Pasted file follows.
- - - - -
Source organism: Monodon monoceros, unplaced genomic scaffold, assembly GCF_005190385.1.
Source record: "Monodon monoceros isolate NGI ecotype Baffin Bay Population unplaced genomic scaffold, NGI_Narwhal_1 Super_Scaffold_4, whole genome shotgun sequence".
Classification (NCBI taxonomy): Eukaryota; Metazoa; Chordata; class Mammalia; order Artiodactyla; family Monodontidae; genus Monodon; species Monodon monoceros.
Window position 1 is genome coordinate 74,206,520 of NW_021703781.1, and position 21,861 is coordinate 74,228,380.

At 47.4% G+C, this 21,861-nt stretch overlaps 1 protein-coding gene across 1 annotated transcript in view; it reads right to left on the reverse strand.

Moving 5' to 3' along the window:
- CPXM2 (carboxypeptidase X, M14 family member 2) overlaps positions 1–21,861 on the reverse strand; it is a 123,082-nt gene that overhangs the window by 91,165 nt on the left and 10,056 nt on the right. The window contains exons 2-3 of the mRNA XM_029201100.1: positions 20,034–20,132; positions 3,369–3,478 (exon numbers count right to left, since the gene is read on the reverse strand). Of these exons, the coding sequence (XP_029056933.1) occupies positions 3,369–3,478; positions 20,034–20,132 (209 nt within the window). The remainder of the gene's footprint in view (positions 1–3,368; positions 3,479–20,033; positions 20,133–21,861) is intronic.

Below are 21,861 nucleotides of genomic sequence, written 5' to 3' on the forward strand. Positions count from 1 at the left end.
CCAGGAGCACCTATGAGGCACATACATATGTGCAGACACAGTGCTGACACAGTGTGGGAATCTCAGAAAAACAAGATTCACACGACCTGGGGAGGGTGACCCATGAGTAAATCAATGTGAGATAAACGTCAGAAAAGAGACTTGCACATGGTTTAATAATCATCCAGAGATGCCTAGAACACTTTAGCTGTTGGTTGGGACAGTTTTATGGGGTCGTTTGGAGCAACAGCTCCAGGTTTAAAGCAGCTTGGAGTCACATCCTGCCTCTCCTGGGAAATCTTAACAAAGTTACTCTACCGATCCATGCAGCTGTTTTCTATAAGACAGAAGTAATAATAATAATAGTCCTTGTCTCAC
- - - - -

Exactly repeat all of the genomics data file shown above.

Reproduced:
Source organism: Monodon monoceros, unplaced genomic scaffold, assembly GCF_005190385.1.
Source record: "Monodon monoceros isolate NGI ecotype Baffin Bay Population unplaced genomic scaffold, NGI_Narwhal_1 Super_Scaffold_4, whole genome shotgun sequence".
Classification (NCBI taxonomy): Eukaryota; Metazoa; Chordata; class Mammalia; order Artiodactyla; family Monodontidae; genus Monodon; species Monodon monoceros.
Window position 1 is genome coordinate 74,206,520 of NW_021703781.1, and position 21,861 is coordinate 74,228,380.

At 47.4% G+C, this 21,861-nt stretch overlaps 1 protein-coding gene across 1 annotated transcript in view; it reads right to left on the reverse strand.

Moving 5' to 3' along the window:
- CPXM2 (carboxypeptidase X, M14 family member 2) overlaps positions 1–21,861 on the reverse strand; it is a 123,082-nt gene that overhangs the window by 91,165 nt on the left and 10,056 nt on the right. The window contains exons 2-3 of the mRNA XM_029201100.1: positions 20,034–20,132; positions 3,369–3,478 (exon numbers count right to left, since the gene is read on the reverse strand). Of these exons, the coding sequence (XP_029056933.1) occupies positions 3,369–3,478; positions 20,034–20,132 (209 nt within the window). The remainder of the gene's footprint in view (positions 1–3,368; positions 3,479–20,033; positions 20,133–21,861) is intronic.

Below are 21,861 nucleotides of genomic sequence, written 5' to 3' on the forward strand. Positions count from 1 at the left end.
CCAGGAGCACCTATGAGGCACATACATATGTGCAGACACAGTGCTGACACAGTGTGGGAATCTCAGAAAAACAAGATTCACACGACCTGGGGAGGGTGACCCATGAGTAAATCAATGTGAGATAAACGTCAGAAAAGAGACTTGCACATGGTTTAATAATCATCCAGAGATGCCTAGAACACTTTAGCTGTTGGTTGGGACAGTTTTATGGGGTCGTTTGGAGCAACAGCTCCAGGTTTAAAGCAGCTTGGAGTCACATCCTGCCTCTCCTGGGAAATCTTAACAAAGTTACTCTACCGATCCATGCAGCTGTTTTCTATAAGACAGAAGTAATAATAATAATAGTCCTTGTCTCAC